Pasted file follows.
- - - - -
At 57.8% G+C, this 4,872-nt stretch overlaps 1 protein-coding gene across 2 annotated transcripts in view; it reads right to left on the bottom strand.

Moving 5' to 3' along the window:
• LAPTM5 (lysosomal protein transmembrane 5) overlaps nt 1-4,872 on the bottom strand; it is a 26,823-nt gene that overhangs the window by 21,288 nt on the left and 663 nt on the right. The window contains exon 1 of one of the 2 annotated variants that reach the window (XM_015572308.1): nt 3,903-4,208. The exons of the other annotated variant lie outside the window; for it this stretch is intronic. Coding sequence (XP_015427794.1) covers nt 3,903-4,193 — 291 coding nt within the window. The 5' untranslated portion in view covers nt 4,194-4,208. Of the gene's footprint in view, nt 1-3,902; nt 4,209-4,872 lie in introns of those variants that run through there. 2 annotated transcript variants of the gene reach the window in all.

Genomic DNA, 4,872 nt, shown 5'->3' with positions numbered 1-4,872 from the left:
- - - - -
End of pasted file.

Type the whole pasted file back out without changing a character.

At 57.8% G+C, this 4,872-nt stretch overlaps 1 protein-coding gene across 2 annotated transcripts in view; it reads right to left on the bottom strand.

Moving 5' to 3' along the window:
• LAPTM5 (lysosomal protein transmembrane 5) overlaps nt 1-4,872 on the bottom strand; it is a 26,823-nt gene that overhangs the window by 21,288 nt on the left and 663 nt on the right. The window contains exon 1 of one of the 2 annotated variants that reach the window (XM_015572308.1): nt 3,903-4,208. The exons of the other annotated variant lie outside the window; for it this stretch is intronic. Coding sequence (XP_015427794.1) covers nt 3,903-4,193 — 291 coding nt within the window. The 5' untranslated portion in view covers nt 4,194-4,208. Of the gene's footprint in view, nt 1-3,902; nt 4,209-4,872 lie in introns of those variants that run through there. 2 annotated transcript variants of the gene reach the window in all.

Genomic DNA, 4,872 nt, shown 5'->3' with positions numbered 1-4,872 from the left: